Subject(s)
COVID-19 , HIV Infections , Sexual Health , Adolescent , COVID-19/epidemiology , Child , Communicable Disease Control , Female , HIV Infections/epidemiology , Humans , Pandemics , Pregnancy , Reproductive Health , Sexual Behavior , Sexual Health/education , South Africa/epidemiology
11.
Afr J AIDS Res ; 21(2): 207-212, 2022 Jul.
Article in English | MEDLINE | ID: covidwho-1963326

ABSTRACT

Introduction: Globally, control measures have been communicated to reverse the COVID-19 pandemic. In Uganda, as soon as the first case of COVID-19 was identified, strict lockdown measures were enforced, including a ban on all public and private transport, night curfew, closure of schools, and suspension of religious and social gatherings and closure of non-essential shops and markets. These measures affected access to health services, which could have been worse for older people living with HIV (PLHIV). In this study, we explored how COVID-19 affected the health and social life of older PLHIV.Methods: We conducted a qualitative study in HIV clinics of two hospitals in Uganda. We completed 40 in-depth interviews with adults above 50 years who had lived with HIV for more than 10 years. The interviews explored the effect of COVID-19 on their health and social life during the lockdown. We analysed data thematically.Results: The overarching themes regarding the effects of COVID-19 on older adults living with HIV were fear and anxiety during the lockdown, lack of access to health care leading to missing HIV clinic appointments and not taking their ART medicines, financial burden, loss of loved ones, and effect on children's education. Some patients overcame health-related challenges by sending motorcycles to their health facilities with their identifying documents to get the medicines refilled. Some health care providers took the ART medicines to their patients' homes.Conclusion: The COVID-19 lockdown negatively affected the health and social well-being of older PLHIV. This calls for strategies to improve HIV care and treatment access during the lockdown to sustain the HIV program gains in this vulnerable population.


Subject(s)
COVID-19 , HIV Infections , Ambulatory Care Facilities , COVID-19/epidemiology , Communicable Disease Control , Developing Countries , HIV Infections/epidemiology , HIV Infections/therapy , Humans , Middle Aged , Pandemics
12.
Afr J AIDS Res ; 21(2): 100-109, 2022 Jul.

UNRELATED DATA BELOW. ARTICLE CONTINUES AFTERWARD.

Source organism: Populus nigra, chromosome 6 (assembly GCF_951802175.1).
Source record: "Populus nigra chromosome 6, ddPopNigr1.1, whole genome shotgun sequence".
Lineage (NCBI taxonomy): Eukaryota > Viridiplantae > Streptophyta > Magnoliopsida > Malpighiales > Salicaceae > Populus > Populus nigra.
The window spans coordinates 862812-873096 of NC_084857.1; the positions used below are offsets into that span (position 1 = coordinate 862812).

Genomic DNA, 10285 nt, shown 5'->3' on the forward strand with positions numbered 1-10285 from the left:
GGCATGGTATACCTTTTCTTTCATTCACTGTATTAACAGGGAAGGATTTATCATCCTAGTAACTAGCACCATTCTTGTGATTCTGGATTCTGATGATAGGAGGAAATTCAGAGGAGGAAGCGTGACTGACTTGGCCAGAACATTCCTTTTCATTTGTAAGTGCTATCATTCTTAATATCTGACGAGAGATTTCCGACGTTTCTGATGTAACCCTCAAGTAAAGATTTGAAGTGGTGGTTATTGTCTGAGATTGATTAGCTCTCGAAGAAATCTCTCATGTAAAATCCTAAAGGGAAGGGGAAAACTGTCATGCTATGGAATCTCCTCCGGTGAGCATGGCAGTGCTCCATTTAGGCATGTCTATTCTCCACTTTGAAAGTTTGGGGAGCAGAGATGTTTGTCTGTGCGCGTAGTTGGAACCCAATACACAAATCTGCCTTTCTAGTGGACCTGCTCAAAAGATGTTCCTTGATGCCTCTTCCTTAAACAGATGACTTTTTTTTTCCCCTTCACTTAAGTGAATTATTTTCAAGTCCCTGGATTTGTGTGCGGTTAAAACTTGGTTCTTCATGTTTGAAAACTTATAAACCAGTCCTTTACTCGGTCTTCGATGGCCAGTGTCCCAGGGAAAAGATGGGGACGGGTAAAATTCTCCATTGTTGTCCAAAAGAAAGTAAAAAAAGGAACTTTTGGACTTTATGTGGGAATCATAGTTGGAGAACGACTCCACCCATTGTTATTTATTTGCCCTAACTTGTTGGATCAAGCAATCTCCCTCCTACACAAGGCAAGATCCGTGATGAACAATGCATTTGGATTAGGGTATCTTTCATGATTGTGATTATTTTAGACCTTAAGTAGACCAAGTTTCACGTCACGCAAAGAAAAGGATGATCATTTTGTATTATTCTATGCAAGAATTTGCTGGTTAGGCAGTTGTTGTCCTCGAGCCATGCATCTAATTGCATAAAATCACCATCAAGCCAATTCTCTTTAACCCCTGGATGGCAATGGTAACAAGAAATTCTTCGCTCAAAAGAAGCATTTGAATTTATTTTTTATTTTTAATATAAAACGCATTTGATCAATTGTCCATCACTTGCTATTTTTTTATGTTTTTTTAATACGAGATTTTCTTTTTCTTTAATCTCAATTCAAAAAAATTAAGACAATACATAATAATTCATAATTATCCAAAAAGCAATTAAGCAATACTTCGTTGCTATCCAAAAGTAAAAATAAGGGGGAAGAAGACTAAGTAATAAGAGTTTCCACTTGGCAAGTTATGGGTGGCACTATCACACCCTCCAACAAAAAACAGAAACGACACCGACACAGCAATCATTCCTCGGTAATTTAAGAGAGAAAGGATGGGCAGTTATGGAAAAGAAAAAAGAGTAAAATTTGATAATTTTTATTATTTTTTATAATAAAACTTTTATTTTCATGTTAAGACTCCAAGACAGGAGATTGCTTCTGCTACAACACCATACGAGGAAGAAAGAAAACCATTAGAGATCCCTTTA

Article in English | MEDLINE | ID: covidwho-1963324

ABSTRACT

In 2020 the Global Fund for AIDS, Tuberculosis and Malaria initiated a new funding modality, the COVID-19 Response Mechanism, to mitigate the pandemic's effects on HIV, TB and malaria programmes and health systems in implementer countries. In 2021 UNAIDS introduced an innovative technical virtual support mechanism for COVID-19 Response Mechanism proposal development to help countries quickly implement COVID-19 interventions while at the same time adapting HIV and related services to the pandemic's circumstances and mitigate its impact while maintaining hard-won gains. It also intended to ensure more attention was paid to communities, human rights and gender considerations in proposal development, resulting in successful proposals to mitigate COVID-19's impact, bring human rights-based and people-centred HIV programmes back on track and even expand their reach through using new delivery platforms. In 2021, applications from 18 sub-Saharan African and Asian countries received in-depth remote peer reviews. We discuss the reviews' key findings and recommendations to improve proposal quality and identify future opportunities for virtual technical support. The model was successful and contributed to better quality funding applications, but also highlighted challenges in pandemic mitigation, adaptations and innovations of HIV programmes. Countries still fell short on comprehensive community, human rights and gender interventions, as well as innovations in HIV service delivery, especially in prevention and gender-based violence. Several other weaknesses meant that some countries would have to refine their programme design and implementation model in the final version of their funding application. There are implications for future assistance to countries trying to mitigate the impact of COVID-19 on their health programmes and innovative ways to deliver technical support using new technologies and local expertise.


Subject(s)
COVID-19 , Financial Management , HIV Infections , Malaria , Tuberculosis , COVID-19/epidemiology , COVID-19/prevention & control , HIV Infections/epidemiology , HIV Infections/prevention & control , Humans , Tuberculosis/prevention & control
13.
Euro Surveill ; 27(29)2022 Jul.
Article in English | MEDLINE | ID: covidwho-1963320

ABSTRACT

Technical advances in diagnostic techniques have permitted the possibility of multi-disease-based approaches for diagnosis and treatment monitoring of several infectious diseases, including tuberculosis (TB), human immunodeficiency virus (HIV), viral hepatitis and sexually transmitted infections (STI). However, in many countries, diagnosis and monitoring, as well as disease response programs, still operate as vertical systems, potentially causing delay in diagnosis and burden to patients and preventing the optimal use of available resources. With countries facing both human and financial resource constraints, during the COVID-19 pandemic even more than before, it is important that available resources are used as efficiently as possible, potential synergies are leveraged to maximise benefit for patients, continued provision of essential health services is ensured. For the infectious diseases, TB, HIV, hepatitis C (HCV) and STI, sharing devices and integrated services starting with rapid, quality-assured, and complete diagnostic services is beneficial for the continued development of adequate, efficient and effective treatment strategies. Here we explore the current and future potential (as well as some concerns), importance, implications and necessary implementation steps for the use of platforms for multi-disease testing for TB, HIV, HCV, STI and potentially other infectious diseases, including emerging pathogens, using the example of the COVID-19 pandemic.